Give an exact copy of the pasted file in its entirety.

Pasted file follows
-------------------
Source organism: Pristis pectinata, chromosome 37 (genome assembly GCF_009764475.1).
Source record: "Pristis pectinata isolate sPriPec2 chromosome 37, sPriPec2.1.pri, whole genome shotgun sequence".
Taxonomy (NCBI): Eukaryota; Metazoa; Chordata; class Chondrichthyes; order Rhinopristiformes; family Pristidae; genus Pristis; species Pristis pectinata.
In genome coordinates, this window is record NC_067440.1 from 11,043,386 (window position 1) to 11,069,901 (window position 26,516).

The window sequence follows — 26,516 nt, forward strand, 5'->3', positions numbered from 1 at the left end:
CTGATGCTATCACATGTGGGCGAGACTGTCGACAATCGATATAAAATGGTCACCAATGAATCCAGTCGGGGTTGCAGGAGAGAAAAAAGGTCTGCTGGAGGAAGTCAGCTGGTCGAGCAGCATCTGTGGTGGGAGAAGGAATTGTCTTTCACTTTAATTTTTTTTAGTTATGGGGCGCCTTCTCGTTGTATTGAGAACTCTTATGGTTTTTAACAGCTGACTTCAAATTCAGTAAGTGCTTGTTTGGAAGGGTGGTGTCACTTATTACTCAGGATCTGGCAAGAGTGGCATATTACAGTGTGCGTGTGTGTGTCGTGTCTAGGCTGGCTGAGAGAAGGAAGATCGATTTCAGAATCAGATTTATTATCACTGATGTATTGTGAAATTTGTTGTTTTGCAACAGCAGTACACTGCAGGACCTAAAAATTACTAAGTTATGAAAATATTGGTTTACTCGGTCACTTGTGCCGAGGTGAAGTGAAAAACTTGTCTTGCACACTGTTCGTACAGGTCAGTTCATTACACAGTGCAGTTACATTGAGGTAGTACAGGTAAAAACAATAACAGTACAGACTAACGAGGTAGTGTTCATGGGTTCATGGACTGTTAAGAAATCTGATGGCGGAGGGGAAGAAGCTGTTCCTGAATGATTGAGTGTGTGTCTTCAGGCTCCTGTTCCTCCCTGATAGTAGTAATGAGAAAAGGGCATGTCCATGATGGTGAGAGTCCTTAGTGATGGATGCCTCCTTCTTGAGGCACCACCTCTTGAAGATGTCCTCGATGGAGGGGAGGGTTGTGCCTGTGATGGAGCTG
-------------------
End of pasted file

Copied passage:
Source organism: Pristis pectinata, chromosome 37 (genome assembly GCF_009764475.1).
Source record: "Pristis pectinata isolate sPriPec2 chromosome 37, sPriPec2.1.pri, whole genome shotgun sequence".
Taxonomy (NCBI): Eukaryota; Metazoa; Chordata; class Chondrichthyes; order Rhinopristiformes; family Pristidae; genus Pristis; species Pristis pectinata.
In genome coordinates, this window is record NC_067440.1 from 11,043,386 (window position 1) to 11,069,901 (window position 26,516).

The window sequence follows — 26,516 nt, forward strand, 5'->3', positions numbered from 1 at the left end:
CTGATGCTATCACATGTGGGCGAGACTGTCGACAATCGATATAAAATGGTCACCAATGAATCCAGTCGGGGTTGCAGGAGAGAAAAAAGGTCTGCTGGAGGAAGTCAGCTGGTCGAGCAGCATCTGTGGTGGGAGAAGGAATTGTCTTTCACTTTAATTTTTTTTAGTTATGGGGCGCCTTCTCGTTGTATTGAGAACTCTTATGGTTTTTAACAGCTGACTTCAAATTCAGTAAGTGCTTGTTTGGAAGGGTGGTGTCACTTATTACTCAGGATCTGGCAAGAGTGGCATATTACAGTGTGCGTGTGTGTGTCGTGTCTAGGCTGGCTGAGAGAAGGAAGATCGATTTCAGAATCAGATTTATTATCACTGATGTATTGTGAAATTTGTTGTTTTGCAACAGCAGTACACTGCAGGACCTAAAAATTACTAAGTTATGAAAATATTGGTTTACTCGGTCACTTGTGCCGAGGTGAAGTGAAAAACTTGTCTTGCACACTGTTCGTACAGGTCAGTTCATTACACAGTGCAGTTACATTGAGGTAGTACAGGTAAAAACAATAACAGTACAGACTAACGAGGTAGTGTTCATGGGTTCATGGACTGTTAAGAAATCTGATGGCGGAGGGGAAGAAGCTGTTCCTGAATGATTGAGTGTGTGTCTTCAGGCTCCTGTTCCTCCCTGATAGTAGTAATGAGAAAAGGGCATGTCCATGATGGTGAGAGTCCTTAGTGATGGATGCCTCCTTCTTGAGGCACCACCTCTTGAAGATGTCCTCGATGGAGGGGAGGGTTGTGCCTGTGATGGAGCTG